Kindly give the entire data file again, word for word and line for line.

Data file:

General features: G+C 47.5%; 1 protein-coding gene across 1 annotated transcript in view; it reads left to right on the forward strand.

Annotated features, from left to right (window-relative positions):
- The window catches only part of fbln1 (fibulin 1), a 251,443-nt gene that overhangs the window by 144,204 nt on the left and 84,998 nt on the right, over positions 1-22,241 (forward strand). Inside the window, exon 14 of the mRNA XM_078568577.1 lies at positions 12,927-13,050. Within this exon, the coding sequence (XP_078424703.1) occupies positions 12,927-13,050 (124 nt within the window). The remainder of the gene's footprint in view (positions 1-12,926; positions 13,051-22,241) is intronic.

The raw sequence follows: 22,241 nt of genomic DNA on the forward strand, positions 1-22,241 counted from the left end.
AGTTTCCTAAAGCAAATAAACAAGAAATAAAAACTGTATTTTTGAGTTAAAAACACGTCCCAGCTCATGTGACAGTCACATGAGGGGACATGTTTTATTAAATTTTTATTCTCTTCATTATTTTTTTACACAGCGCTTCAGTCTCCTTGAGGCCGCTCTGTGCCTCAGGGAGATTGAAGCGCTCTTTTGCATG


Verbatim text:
General features: G+C 47.5%; 1 protein-coding gene across 1 annotated transcript in view; it reads left to right on the forward strand.

Annotated features, from left to right (window-relative positions):
- The window catches only part of fbln1 (fibulin 1), a 251,443-nt gene that overhangs the window by 144,204 nt on the left and 84,998 nt on the right, over positions 1-22,241 (forward strand). Inside the window, exon 14 of the mRNA XM_078568577.1 lies at positions 12,927-13,050. Within this exon, the coding sequence (XP_078424703.1) occupies positions 12,927-13,050 (124 nt within the window). The remainder of the gene's footprint in view (positions 1-12,926; positions 13,051-22,241) is intronic.

The raw sequence follows: 22,241 nt of genomic DNA on the forward strand, positions 1-22,241 counted from the left end.
AGTTTCCTAAAGCAAATAAACAAGAAATAAAAACTGTATTTTTGAGTTAAAAACACGTCCCAGCTCATGTGACAGTCACATGAGGGGACATGTTTTATTAAATTTTTATTCTCTTCATTATTTTTTTACACAGCGCTTCAGTCTCCTTGAGGCCGCTCTGTGCCTCAGGGAGATTGAAGCGCTCTTTTGCATG